These are not ideal numbers, but the current situation has forced the news community to look at alternate models for funding (the current business model, one based on paid advertisements, has been in place since the mid-19th century), such as crowdfunding through sites like Spot.us, and foundation-supported journalism, such as Kaiser Health News. Rieder said he believes the notion of foundation funding holds the most promise for the future of journalism.
Nor is the newspaper industry’s state all doom and gloom. Rieder said that while major metropolitan papers face big problems, a lot of small dailies and weeklies are doing just fine. As for the bigger papers, said Rieder, “They wouldn’t be in nearly as bad shape if they didn’t have so much debt.” Papers that are hurting the most would be making a profit if not for the “orgy of borrowing” that led to their crushing debt load.
Basen said that journalists shouldn’t be as quick as Simon to dismiss news aggregates and applications like Google Reader. Rather, these operations can be a useful tool for bettering the craft. “Aggregators make me a better journalist and a more informed citizen,” said Basen. “In many ways, it’s a great time to be a reporter because people all over the world can read your stuff.”
Even the notion of the so-called citizen journalist should be embraced and used to the advantage of news agencies, according to Basen, who recently wrote a cover story for Maisonneuve that detailed the upswing of user-generated news. “If present trends continue,” he wrote, “the day is approaching when the CBC, The Globe and Mail and others in the traditional press will no longer be able to afford to fly their correspondents around the world, or even send them to cover city hall…. Mainstream media has historically relied on freelancers and ‘stringers’ to fill gaps in their own reporting. As those gaps get bigger, they will need to be filled somehow.”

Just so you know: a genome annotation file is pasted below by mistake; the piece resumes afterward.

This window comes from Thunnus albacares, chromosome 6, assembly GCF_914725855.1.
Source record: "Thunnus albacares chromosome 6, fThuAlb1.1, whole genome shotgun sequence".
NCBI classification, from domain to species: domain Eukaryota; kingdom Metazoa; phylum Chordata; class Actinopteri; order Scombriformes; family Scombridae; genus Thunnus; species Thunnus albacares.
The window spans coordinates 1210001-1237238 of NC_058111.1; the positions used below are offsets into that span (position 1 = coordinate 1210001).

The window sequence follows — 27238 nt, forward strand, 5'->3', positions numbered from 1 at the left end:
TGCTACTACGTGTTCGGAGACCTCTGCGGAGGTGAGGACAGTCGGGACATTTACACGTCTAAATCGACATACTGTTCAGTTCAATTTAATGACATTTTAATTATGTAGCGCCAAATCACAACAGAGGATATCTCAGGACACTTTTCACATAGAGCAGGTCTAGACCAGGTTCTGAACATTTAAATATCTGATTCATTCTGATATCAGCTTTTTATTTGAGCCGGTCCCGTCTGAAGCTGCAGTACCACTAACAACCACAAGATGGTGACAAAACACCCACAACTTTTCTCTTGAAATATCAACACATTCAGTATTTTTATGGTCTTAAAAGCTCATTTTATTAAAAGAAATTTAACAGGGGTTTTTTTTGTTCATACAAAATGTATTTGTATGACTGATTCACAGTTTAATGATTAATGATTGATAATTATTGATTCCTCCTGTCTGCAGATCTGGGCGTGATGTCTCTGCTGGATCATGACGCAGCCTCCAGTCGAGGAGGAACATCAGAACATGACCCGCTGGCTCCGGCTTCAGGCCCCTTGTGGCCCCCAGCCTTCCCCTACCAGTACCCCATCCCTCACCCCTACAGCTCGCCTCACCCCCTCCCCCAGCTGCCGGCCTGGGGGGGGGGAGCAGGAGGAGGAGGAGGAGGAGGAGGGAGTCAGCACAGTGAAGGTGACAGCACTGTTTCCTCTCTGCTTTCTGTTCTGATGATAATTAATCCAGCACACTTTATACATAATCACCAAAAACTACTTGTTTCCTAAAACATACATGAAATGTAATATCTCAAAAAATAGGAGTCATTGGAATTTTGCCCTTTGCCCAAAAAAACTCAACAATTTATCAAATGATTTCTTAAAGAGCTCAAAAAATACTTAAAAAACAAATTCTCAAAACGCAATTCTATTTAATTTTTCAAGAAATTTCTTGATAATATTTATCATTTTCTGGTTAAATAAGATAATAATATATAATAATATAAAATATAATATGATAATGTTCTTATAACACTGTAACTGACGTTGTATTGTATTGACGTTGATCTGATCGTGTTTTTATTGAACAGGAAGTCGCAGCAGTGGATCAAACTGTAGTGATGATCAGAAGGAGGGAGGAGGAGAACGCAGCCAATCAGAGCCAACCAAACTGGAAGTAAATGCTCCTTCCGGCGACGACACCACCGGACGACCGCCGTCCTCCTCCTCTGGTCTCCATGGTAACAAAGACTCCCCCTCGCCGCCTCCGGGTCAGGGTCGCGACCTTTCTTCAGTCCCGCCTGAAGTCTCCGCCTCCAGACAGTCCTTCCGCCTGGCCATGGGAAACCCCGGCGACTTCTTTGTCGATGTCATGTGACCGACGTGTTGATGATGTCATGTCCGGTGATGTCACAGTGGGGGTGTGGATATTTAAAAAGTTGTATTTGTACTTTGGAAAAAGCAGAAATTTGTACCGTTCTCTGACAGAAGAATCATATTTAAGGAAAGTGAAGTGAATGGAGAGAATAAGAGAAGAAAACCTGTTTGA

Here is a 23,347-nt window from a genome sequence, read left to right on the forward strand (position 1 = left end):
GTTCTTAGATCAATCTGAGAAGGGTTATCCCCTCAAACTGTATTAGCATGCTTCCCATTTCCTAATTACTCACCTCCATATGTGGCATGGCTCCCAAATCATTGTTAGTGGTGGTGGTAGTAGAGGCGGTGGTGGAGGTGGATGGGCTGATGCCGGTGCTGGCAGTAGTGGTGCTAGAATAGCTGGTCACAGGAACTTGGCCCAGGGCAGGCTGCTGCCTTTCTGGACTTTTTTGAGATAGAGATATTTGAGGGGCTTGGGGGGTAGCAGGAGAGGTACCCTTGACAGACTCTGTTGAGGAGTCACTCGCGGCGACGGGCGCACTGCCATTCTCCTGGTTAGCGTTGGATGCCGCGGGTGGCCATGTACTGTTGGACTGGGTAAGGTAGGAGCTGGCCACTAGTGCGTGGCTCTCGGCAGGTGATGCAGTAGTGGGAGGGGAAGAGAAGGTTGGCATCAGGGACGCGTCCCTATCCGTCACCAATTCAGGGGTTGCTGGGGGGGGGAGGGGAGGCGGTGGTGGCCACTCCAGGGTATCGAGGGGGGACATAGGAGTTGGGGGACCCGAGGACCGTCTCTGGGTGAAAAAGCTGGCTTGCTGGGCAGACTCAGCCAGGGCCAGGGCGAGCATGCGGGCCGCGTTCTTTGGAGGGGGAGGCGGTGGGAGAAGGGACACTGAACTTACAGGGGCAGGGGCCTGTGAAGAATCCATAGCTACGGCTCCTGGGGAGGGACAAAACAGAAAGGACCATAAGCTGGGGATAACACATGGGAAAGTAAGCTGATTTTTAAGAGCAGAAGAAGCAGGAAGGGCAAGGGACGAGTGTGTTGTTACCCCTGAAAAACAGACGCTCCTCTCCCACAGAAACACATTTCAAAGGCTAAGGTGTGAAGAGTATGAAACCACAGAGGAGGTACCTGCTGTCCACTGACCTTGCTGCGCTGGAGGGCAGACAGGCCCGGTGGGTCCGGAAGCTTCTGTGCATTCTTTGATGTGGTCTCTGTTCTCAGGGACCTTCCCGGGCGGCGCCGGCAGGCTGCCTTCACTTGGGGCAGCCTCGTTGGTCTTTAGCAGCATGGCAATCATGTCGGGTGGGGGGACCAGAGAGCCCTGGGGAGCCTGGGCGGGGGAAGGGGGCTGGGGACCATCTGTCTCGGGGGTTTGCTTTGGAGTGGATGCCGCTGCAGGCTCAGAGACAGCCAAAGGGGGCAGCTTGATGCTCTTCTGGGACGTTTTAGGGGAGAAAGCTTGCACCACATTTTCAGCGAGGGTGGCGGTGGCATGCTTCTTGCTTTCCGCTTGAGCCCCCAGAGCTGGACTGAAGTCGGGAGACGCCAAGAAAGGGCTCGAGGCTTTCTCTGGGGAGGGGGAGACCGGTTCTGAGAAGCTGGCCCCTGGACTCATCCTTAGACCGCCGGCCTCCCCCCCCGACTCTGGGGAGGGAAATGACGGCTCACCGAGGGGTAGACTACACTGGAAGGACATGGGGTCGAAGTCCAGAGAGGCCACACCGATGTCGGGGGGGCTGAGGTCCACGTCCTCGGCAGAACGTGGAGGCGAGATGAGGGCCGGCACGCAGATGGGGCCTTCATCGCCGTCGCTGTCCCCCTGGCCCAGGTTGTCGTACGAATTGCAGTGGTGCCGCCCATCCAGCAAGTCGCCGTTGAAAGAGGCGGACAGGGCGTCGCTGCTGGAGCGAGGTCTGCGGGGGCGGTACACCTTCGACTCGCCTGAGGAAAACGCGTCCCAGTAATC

Basen’s article praises ventures such as Digital Journal, a news service that aims to train citizen journalists—almost always the first on the scene during a major event—in the art of verification. Digital Journal‘s editors scrutinize and vet each article that comes in from their 17,000 worldwide correspondents before publication. They also make a point of paying their contributors, though for now the sum is token.
Many audience questions centred on the issue of credibility and accountability when it comes to relying on untrained citizens for breaking news coverage. Basen said not to worry, calling internet news a “self-correcting mechanism.”
For Basen, the idea of journalism is changing from a product to a process. A report is no longer something to be knocked out after a day’s reporting and forgotten about. Instead, it evolves over time in the course of the interaction between journalists and what used to be called audiences.
Is this a change in the essence of journalism? Not for Basen. There always has to be someone asking the reporter, “How do you know this is true?” Traditionally, this role has fallen to the editor, but now, he said, it’s the online community that is most often keeping the reporter in check and negotiating change until the “best available version of the truth” is published.
Melissa Wilson is Students’ Lounge editor at J-Source. She is a freelance writer and former intern at This Magazine who is completing her fourth and final year at Ryerson University’s School of Journalism. She is based in Toronto.
(Images by Roger Cullman.)